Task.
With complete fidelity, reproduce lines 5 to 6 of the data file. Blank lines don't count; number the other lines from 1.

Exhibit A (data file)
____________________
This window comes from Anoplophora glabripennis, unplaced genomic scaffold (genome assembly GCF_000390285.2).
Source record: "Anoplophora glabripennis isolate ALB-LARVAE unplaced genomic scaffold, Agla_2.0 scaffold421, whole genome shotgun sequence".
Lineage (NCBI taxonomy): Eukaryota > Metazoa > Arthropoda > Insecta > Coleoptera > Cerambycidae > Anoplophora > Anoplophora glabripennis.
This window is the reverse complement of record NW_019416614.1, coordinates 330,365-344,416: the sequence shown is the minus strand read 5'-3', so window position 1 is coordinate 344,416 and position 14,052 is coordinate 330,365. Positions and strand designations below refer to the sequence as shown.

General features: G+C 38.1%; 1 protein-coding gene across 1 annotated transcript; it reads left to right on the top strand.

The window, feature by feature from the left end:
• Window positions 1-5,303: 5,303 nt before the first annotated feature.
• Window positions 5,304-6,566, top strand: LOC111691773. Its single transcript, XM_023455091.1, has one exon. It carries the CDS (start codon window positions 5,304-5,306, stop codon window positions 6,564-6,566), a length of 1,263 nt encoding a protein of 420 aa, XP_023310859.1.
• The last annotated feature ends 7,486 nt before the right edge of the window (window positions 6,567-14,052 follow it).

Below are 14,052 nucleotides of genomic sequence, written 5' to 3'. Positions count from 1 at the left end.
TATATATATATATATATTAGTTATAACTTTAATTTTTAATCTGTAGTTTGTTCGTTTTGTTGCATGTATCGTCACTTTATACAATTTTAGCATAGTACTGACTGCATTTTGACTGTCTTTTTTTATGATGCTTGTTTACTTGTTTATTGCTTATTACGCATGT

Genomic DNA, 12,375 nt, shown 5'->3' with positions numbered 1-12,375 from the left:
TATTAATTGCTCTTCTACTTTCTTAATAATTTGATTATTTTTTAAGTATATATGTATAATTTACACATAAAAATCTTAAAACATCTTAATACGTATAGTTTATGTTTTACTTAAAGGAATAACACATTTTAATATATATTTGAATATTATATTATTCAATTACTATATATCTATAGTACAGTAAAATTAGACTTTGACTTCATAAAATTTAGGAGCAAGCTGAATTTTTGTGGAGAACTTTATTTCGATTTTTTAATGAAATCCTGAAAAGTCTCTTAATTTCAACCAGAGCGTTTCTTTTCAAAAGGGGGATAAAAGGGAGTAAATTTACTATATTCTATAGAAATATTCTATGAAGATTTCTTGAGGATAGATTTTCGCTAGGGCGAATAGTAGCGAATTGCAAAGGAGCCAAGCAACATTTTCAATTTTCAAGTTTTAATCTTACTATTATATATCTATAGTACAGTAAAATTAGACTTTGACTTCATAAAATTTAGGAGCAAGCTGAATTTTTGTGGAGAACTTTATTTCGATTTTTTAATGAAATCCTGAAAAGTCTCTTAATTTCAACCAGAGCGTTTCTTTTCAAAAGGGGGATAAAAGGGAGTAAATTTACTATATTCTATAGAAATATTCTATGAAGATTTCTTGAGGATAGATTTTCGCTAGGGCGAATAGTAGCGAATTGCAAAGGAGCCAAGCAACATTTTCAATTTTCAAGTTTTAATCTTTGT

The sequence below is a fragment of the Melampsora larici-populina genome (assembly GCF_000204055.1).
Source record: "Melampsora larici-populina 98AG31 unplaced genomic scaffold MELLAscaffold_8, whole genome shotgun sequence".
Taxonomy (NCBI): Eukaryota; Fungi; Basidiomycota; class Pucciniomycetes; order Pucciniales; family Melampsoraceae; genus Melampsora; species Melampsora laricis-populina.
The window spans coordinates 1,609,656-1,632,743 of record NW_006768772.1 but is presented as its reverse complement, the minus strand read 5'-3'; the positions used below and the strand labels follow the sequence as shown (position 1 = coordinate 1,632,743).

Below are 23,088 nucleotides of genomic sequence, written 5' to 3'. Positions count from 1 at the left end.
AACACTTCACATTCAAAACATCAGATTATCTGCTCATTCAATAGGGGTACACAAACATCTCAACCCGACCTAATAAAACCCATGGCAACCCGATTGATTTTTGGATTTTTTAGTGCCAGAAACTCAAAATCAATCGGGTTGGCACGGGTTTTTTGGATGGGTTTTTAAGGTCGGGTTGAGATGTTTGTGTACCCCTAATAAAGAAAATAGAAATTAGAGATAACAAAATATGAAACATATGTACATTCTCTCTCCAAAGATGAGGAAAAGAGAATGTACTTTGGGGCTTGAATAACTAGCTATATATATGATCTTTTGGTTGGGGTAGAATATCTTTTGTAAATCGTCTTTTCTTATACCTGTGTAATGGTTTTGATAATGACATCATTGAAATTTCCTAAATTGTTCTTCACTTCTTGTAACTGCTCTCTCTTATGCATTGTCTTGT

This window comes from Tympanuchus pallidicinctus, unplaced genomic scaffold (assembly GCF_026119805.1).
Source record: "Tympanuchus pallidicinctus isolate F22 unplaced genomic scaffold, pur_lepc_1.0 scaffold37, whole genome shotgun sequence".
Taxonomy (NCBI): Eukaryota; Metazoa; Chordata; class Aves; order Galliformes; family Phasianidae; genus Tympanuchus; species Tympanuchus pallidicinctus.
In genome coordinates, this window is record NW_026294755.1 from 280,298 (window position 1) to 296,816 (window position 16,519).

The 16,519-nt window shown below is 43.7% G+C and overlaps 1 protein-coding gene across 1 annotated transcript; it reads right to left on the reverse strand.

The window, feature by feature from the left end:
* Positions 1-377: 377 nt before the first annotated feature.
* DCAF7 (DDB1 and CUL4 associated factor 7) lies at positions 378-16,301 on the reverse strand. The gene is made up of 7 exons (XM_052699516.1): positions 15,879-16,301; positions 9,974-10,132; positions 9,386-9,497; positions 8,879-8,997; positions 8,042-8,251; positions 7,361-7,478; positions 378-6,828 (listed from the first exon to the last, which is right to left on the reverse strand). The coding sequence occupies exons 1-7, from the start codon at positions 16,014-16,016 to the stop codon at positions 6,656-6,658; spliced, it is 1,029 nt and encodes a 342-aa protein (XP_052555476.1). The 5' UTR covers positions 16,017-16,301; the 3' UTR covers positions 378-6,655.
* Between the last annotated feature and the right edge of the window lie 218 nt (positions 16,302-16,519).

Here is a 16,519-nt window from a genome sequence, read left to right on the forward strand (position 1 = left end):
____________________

General features: G+C 38.1%; 1 protein-coding gene across 1 annotated transcript; it reads left to right on the top strand.

The window, feature by feature from the left end: